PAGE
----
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Can we change the long-term impact of the pandemic on young minds?

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Jan Dubiel: Life and Learnings after Covid

Have the recent global events reshaped and revaluated our view of Early Years Education? 

The seismic trauma inflicted on humanity through the Pandemic has left its indelible mark on all of us. We are full of stories and testimonies that bear witness to the personal impact of the virus, the anxiety that surrounded it, and the associated measures to control it. This has deeply affected individuals, communities and nations and the planet is a very different one from the place we knew in the Winter of 2019. Although there is now a sense of a return to normality in most of the world, there is a reluctant, and inevitable acceptance, that his new normal will need to be very differently defined.  

For young children, the ones currently entering Early Years and Kindergarten Provision, the effect of this has been particularly severe and significant. While it may take time, years even, to be able to evaluate the real effect this has had on them, we can already identify some obvious initial concerns.  

It is widely accepted that the first few years of life are dramatically and deeply important for long-term development. It is in this phase that the brain and neural connections grow exponentially and consequently, the child’s view of the world and their place within it is substantially formed and constructed. To have lived these years with the apparent normality of lockdowns, virtual (rather than face-to-face) communication with friends and relatives, vaccinations, mass testing, compulsory mask-wearing, extreme hygiene routines and social distancing, it is expected that this is going to have had an impact upon children in the early years.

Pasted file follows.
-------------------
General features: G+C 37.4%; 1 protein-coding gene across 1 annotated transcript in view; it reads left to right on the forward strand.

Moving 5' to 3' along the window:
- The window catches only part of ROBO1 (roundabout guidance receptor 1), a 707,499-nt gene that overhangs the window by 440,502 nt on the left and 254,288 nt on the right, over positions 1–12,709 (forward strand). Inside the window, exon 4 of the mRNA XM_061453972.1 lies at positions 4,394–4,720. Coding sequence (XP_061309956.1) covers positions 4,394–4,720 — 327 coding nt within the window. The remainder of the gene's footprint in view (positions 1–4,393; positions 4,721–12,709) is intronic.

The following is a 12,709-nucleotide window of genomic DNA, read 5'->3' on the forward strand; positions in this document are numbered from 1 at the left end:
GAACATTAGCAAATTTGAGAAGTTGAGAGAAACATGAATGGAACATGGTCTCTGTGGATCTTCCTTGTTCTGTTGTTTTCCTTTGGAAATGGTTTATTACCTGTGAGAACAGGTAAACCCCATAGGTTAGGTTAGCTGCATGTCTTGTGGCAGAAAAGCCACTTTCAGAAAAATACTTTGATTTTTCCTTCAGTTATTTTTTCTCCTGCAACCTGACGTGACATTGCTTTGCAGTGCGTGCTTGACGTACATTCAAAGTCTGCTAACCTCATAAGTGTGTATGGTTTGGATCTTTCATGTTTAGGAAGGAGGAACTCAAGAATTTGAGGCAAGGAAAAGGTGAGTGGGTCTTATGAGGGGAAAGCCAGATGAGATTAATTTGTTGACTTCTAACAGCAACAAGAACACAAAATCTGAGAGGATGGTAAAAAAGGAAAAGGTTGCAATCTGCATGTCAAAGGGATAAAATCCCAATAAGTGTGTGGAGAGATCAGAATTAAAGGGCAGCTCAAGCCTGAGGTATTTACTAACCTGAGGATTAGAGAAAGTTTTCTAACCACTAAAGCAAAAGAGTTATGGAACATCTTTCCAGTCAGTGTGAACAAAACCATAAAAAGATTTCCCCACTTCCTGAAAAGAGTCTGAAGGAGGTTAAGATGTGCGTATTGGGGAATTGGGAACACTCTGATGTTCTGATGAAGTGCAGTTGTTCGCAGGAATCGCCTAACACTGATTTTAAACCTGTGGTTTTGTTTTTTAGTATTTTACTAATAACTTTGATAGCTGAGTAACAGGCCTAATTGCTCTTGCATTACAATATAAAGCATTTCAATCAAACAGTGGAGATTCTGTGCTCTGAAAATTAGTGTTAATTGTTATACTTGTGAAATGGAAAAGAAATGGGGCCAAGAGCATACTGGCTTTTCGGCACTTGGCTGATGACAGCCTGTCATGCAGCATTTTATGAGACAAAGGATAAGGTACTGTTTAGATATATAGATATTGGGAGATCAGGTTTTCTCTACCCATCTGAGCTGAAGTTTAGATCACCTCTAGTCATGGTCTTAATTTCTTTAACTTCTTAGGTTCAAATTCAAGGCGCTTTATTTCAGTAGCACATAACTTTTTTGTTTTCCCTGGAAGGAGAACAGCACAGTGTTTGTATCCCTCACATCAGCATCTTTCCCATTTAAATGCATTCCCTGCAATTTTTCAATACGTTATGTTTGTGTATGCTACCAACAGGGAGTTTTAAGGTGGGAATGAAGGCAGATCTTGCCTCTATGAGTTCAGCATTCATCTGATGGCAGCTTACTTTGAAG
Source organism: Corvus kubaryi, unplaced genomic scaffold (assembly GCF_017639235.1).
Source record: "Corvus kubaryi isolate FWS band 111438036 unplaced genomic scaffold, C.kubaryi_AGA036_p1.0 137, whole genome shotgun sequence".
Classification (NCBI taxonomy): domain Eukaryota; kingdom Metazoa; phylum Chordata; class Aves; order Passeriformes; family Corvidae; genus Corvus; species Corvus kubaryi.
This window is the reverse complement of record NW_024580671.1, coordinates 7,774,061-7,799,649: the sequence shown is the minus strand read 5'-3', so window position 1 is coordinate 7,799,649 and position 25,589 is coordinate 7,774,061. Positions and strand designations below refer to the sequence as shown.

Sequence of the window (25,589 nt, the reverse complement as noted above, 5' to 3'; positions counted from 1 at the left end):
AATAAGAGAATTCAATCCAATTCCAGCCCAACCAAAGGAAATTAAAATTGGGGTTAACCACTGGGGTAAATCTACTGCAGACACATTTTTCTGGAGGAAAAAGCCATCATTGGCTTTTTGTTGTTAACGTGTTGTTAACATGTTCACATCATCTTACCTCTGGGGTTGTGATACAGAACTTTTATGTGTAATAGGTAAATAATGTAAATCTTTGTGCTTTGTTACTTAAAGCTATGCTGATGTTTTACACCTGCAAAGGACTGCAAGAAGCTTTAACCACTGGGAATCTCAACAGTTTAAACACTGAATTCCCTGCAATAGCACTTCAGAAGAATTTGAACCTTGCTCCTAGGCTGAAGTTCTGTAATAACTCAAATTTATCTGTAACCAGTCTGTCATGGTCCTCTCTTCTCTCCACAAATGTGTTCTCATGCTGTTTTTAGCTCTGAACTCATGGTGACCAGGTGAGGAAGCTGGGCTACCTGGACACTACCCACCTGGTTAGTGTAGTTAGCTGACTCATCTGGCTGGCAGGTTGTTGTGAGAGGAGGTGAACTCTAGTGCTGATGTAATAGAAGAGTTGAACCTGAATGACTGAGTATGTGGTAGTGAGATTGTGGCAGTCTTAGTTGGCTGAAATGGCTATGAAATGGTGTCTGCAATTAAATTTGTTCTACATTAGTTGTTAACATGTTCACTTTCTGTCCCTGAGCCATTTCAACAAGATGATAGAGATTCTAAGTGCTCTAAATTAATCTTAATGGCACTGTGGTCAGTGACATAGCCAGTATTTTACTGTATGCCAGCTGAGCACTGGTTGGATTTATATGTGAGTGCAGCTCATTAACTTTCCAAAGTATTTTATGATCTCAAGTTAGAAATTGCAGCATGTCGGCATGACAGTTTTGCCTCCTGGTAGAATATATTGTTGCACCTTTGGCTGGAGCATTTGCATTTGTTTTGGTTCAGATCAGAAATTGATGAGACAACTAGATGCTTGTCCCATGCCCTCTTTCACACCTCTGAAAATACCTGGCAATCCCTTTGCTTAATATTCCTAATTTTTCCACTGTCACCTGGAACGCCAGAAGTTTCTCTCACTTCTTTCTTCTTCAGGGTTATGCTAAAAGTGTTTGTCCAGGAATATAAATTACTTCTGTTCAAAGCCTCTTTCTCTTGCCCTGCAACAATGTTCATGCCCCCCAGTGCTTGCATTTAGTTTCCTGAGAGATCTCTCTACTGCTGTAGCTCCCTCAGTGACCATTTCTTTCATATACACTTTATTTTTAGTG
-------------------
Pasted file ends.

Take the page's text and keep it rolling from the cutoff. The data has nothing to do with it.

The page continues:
Although this has feasibly been an aberrated view of reality, and one that we hope will soon revert to something more familiar, the issues it has raised, while not new, are particularly intense. The Pandemic has, perhaps, simply shone a brighter light on the challenges of an effective, appropriate and impactful evidence-led view of Early Years Provision, and inadvertently exposed some of the possible fault lines in how this is currently understood and delivered. Maybe, in emerging from such uncharted chaos and the subversion of deeply held assumptions, we have an opportunity to reshape and revaluate how we perceive effective Early Years Provision.  

Within a range of disparate observations, concerns and consequences; three specific areas have surfaced that appear to be consistent areas of interest. They provide a practical and effective starting point for a wider and deeper debate about Early Years provision, which are critical in their own right. 

Emotional and physical wellbeing

The first of these is children’s well-being and emotional/psychological security. Abraham Maslow famously created a ‘hierarchy of needs’ which placed the importance of about material rial requirements; food, shelter, and water, below the ultimate aspiration of ‘self-actualisation’ and the role that learning and development play in this. Similarly, the work of Prof. Ferre Laevers identified the importance of assessing levels of emotional wellbeing as a precursor to effective ‘involvement’ in deep-level learning.